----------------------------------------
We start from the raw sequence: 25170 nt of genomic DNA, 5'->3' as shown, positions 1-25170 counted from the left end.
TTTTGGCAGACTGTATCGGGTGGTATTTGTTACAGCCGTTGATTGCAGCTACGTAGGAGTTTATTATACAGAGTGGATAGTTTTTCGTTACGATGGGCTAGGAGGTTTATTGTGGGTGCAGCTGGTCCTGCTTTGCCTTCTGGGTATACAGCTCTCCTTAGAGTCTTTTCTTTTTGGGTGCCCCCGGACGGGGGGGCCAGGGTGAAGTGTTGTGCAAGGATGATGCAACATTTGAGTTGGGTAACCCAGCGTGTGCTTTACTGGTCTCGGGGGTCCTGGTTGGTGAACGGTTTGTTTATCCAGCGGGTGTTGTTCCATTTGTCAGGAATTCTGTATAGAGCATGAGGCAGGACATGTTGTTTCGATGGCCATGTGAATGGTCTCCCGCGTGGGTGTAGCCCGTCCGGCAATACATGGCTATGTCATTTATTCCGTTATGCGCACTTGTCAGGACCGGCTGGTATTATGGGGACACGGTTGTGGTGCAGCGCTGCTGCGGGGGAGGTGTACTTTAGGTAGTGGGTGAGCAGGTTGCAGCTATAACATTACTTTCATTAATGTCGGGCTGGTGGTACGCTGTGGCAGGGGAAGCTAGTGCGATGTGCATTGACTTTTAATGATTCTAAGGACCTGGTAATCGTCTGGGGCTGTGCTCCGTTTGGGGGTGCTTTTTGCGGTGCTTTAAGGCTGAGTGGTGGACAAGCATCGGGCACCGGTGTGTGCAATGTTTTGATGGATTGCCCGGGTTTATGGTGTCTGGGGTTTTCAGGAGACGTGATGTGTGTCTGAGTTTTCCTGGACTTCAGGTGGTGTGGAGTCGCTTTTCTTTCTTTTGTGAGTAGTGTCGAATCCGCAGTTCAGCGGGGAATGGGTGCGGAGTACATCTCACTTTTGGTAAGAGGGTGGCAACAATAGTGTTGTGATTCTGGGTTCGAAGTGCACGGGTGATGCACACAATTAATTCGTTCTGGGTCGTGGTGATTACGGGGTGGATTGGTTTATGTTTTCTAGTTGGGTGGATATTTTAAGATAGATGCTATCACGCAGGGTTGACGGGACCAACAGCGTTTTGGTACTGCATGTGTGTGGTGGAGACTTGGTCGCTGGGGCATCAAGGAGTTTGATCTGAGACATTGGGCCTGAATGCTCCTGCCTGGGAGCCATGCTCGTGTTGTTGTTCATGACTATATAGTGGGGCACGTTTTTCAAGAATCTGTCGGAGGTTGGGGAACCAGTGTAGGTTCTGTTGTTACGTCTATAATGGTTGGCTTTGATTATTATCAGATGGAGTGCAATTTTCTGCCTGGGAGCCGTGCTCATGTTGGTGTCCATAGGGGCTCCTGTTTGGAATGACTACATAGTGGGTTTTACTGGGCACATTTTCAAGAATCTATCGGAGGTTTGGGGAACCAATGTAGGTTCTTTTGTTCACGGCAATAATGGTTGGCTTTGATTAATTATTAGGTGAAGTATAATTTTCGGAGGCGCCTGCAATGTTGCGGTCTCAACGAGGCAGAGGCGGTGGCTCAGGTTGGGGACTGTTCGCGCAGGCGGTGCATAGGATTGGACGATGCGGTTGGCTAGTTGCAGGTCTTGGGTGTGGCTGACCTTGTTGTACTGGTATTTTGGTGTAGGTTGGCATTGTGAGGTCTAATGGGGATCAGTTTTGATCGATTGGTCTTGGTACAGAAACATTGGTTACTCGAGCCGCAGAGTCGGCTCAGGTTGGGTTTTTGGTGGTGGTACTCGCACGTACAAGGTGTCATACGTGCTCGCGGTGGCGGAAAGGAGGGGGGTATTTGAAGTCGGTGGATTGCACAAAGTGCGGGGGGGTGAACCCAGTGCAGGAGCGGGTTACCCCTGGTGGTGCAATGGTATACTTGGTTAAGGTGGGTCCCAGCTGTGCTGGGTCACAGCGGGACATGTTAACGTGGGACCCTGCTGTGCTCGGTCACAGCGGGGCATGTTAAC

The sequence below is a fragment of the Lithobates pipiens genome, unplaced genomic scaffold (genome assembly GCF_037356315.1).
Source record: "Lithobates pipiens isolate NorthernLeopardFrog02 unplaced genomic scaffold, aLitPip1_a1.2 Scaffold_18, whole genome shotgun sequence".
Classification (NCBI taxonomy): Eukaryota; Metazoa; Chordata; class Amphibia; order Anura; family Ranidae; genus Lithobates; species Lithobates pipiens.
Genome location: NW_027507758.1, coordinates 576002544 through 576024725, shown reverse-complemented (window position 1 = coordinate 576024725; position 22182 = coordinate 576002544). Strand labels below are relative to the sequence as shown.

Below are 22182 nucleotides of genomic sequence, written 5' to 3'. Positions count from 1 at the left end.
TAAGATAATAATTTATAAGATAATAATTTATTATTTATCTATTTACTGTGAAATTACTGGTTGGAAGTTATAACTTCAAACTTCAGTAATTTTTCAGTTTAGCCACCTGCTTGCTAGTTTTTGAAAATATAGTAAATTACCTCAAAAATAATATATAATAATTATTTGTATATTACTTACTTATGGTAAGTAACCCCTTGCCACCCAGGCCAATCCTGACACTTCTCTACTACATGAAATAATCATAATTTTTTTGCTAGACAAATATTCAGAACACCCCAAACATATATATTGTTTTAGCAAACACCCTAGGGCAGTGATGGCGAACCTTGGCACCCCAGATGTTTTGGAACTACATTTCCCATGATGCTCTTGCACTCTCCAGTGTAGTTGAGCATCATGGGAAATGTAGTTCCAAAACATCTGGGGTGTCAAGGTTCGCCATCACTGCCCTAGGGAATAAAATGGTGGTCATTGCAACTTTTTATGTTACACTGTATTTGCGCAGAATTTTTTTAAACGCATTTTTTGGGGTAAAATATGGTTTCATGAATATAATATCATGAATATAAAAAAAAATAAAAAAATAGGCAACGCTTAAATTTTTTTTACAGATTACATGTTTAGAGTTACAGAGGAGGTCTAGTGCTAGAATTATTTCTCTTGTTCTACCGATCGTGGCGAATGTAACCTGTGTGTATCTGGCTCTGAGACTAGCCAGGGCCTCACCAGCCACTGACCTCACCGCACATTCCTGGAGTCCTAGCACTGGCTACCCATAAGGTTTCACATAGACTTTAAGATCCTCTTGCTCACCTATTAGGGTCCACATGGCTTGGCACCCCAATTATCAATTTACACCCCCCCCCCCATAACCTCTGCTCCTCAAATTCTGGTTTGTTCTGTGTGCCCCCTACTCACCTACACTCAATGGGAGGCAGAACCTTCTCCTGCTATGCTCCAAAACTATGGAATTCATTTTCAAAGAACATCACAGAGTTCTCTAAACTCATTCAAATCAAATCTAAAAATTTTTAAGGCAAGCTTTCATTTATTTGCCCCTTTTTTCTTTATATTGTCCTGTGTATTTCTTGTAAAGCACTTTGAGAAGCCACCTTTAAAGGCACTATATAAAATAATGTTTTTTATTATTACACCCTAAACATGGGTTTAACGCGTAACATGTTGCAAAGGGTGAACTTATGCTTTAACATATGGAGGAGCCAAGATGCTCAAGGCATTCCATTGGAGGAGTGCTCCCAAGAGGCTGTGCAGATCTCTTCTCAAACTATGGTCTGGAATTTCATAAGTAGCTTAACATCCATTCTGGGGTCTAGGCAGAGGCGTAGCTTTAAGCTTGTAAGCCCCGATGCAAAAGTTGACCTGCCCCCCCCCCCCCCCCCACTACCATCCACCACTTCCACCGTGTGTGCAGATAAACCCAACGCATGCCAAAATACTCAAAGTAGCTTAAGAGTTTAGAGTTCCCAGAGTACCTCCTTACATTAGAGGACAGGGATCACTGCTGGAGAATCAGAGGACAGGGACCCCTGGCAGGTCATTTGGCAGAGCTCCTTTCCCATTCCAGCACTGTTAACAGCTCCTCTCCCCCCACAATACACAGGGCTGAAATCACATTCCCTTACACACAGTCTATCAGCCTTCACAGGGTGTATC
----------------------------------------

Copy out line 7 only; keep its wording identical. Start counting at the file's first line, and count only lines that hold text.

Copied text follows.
Below are 22182 nucleotides of genomic sequence, written 5' to 3'. Positions count from 1 at the left end.